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The second half of the title comes from the inscription carved on many of the ceramics Brown bought to display and incorporate into his artwork. He was an avid, talented collector, and his many flea-market and thrift-store purchases wound up in installations he constructed for his home and studio in La Conchita, California.
The show includes Brown’s mid-90s Virtual Still Life series: abstract landscape paintings paired with ceramics that sit on shelves built into the paintings' frames. Interspersed with the paintings are shrine-like arrangements of objects—Mexican and southwestern folk art, pop-culture miscellany, a skillful paint-by-numbers piece by Aldo Piacenza—that once adorned Brown’s house.
Brown left his property to the School of the Art Institute when he died in 1997. SAIC professor Nicholas Lowe and a group of students used photos of Brown's house and the numerous records he left behind to reconstruct his assemblages and place everyday objects like his bedside table. The location of the pieces within the gallery echoes the layout of his house, which can be seen in an architectural model at the end of the exhibit.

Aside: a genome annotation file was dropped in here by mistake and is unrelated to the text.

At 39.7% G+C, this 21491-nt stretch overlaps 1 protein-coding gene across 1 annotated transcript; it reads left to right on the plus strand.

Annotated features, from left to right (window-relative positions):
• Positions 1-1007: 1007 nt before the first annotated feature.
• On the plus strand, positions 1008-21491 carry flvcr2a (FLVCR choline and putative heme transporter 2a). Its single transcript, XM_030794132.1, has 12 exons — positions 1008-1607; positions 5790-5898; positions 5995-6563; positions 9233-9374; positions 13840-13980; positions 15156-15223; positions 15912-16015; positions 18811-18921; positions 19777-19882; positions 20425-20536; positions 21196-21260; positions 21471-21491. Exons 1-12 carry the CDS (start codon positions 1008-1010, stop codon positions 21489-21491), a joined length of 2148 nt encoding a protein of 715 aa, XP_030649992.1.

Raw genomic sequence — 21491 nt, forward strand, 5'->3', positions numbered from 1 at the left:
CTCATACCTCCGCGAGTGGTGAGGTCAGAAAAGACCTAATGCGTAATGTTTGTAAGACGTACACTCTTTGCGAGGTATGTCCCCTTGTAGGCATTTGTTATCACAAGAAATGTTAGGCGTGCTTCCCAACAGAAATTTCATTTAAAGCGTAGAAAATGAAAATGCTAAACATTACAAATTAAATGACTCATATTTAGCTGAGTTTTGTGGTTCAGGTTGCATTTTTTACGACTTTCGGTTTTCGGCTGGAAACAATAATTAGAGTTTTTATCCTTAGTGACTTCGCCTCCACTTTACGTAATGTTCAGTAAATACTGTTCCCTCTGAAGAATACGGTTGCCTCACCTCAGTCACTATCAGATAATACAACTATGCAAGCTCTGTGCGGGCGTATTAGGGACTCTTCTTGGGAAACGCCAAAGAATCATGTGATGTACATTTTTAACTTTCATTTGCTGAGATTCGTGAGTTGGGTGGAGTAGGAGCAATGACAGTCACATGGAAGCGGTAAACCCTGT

Brown’s collecting was indistinguishable from his studio practice, Lowe said in a tour on Friday. Lines between art and life, high and low art, and even one piece and the next are blurred in "Calif USA." His work elevates the everyday, inviting us, as Lowe put it, to think about "how we arrange our domestic spaces and live our domestic lives."
Through October 3: Mon-Thu 9 AM-8 PM, Fri-Sat: 9 AM-5 PM, Sun noon-5 PM, Hyde Park Art Center, 5020 S. Cornell, 773-324-5520, Hyde Park Art Center, reception Sun 8/29, 3-5 PM. Free.